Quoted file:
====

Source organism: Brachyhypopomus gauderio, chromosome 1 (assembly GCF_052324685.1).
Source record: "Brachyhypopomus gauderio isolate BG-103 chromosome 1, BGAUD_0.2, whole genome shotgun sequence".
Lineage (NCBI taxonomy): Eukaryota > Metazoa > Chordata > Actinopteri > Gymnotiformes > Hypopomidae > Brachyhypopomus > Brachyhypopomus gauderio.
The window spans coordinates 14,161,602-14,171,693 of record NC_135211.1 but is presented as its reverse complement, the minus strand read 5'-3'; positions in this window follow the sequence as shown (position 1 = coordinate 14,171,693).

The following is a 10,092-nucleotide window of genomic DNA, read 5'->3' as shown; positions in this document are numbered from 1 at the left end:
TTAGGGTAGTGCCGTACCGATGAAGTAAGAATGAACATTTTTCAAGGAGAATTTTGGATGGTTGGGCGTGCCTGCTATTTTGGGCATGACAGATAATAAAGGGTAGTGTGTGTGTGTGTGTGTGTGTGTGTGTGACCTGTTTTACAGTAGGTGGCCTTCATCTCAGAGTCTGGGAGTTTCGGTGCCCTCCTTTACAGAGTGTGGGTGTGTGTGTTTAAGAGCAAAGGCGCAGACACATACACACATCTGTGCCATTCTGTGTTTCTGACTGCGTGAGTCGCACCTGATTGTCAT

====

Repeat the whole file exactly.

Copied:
Source organism: Brachyhypopomus gauderio, chromosome 1 (assembly GCF_052324685.1).
Source record: "Brachyhypopomus gauderio isolate BG-103 chromosome 1, BGAUD_0.2, whole genome shotgun sequence".
Lineage (NCBI taxonomy): Eukaryota > Metazoa > Chordata > Actinopteri > Gymnotiformes > Hypopomidae > Brachyhypopomus > Brachyhypopomus gauderio.
The window spans coordinates 14,161,602-14,171,693 of record NC_135211.1 but is presented as its reverse complement, the minus strand read 5'-3'; positions in this window follow the sequence as shown (position 1 = coordinate 14,171,693).

The following is a 10,092-nucleotide window of genomic DNA, read 5'->3' as shown; positions in this document are numbered from 1 at the left end:
TTAGGGTAGTGCCGTACCGATGAAGTAAGAATGAACATTTTTCAAGGAGAATTTTGGATGGTTGGGCGTGCCTGCTATTTTGGGCATGACAGATAATAAAGGGTAGTGTGTGTGTGTGTGTGTGTGTGTGTGTGACCTGTTTTACAGTAGGTGGCCTTCATCTCAGAGTCTGGGAGTTTCGGTGCCCTCCTTTACAGAGTGTGGGTGTGTGTGTTTAAGAGCAAAGGCGCAGACACATACACACATCTGTGCCATTCTGTGTTTCTGACTGCGTGAGTCGCACCTGATTGTCAT